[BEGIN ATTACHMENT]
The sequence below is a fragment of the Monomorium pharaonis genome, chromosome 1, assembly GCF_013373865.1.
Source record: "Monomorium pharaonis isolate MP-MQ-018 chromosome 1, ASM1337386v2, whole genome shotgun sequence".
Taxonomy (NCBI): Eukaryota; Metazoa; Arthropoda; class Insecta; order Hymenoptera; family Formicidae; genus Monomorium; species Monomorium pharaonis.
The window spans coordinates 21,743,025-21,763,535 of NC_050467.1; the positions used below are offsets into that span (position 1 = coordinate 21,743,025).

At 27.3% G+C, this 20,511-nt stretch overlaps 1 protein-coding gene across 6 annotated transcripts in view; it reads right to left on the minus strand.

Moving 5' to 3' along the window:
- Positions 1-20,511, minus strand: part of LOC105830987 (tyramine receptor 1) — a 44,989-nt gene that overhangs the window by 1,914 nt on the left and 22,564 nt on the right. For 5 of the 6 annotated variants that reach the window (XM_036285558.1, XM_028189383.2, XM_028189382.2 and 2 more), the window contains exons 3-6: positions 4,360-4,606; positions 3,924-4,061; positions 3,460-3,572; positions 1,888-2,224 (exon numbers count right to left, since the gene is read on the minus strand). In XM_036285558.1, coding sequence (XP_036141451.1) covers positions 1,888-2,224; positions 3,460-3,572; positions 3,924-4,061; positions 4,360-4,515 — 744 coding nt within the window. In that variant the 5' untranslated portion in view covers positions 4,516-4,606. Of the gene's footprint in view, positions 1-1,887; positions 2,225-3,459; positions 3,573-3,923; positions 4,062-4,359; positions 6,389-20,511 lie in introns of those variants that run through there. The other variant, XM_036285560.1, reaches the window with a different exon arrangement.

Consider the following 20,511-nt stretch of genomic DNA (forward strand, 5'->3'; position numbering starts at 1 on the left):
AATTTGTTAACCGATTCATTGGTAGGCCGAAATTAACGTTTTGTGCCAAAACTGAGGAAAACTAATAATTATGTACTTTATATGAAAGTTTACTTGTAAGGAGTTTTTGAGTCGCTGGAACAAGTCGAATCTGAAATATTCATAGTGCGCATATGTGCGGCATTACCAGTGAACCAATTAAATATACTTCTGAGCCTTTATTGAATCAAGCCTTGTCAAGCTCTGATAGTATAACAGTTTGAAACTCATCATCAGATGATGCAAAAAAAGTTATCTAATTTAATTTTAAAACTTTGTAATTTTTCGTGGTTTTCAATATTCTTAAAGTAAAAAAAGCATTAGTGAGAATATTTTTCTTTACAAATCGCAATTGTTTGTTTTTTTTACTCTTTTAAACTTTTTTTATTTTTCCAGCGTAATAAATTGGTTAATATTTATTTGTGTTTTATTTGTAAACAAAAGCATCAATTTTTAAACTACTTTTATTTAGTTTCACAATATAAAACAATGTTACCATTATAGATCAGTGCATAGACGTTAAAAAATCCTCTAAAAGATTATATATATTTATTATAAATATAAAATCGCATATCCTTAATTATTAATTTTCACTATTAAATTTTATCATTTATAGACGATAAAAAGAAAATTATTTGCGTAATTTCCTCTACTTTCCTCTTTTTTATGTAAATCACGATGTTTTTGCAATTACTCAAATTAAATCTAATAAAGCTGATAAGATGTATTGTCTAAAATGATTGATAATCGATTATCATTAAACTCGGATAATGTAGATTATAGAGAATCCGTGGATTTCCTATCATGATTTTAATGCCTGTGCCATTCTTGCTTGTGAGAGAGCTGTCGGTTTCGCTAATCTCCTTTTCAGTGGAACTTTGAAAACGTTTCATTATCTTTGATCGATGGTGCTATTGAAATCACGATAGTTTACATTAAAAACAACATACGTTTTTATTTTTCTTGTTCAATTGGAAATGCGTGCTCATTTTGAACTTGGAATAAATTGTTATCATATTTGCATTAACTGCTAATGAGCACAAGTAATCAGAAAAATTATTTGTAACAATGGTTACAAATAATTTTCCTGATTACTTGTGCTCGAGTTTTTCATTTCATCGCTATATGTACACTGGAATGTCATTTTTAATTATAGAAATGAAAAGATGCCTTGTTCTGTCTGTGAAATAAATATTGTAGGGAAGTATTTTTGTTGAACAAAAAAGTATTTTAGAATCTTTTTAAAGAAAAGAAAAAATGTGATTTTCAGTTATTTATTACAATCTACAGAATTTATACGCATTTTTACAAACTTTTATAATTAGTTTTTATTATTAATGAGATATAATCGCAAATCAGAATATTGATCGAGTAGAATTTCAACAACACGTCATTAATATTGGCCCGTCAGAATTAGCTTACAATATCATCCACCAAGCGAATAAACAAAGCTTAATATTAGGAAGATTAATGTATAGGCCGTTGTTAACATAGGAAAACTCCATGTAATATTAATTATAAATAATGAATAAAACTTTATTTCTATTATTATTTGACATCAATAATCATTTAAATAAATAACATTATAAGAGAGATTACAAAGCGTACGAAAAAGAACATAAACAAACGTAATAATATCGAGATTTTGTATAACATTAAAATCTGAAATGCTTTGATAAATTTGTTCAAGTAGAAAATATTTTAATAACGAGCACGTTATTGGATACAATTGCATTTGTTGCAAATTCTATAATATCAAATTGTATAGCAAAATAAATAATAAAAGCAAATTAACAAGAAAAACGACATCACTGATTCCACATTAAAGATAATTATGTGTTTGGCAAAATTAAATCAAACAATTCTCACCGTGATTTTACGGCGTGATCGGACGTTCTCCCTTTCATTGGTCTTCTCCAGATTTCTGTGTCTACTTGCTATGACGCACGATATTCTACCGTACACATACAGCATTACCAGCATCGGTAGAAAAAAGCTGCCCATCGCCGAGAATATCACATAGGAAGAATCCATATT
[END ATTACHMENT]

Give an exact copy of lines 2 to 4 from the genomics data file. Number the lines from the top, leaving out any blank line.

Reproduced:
Source record: "Monomorium pharaonis isolate MP-MQ-018 chromosome 1, ASM1337386v2, whole genome shotgun sequence".
Taxonomy (NCBI): Eukaryota; Metazoa; Arthropoda; class Insecta; order Hymenoptera; family Formicidae; genus Monomorium; species Monomorium pharaonis.
The window spans coordinates 21,743,025-21,763,535 of NC_050467.1; the positions used below are offsets into that span (position 1 = coordinate 21,743,025).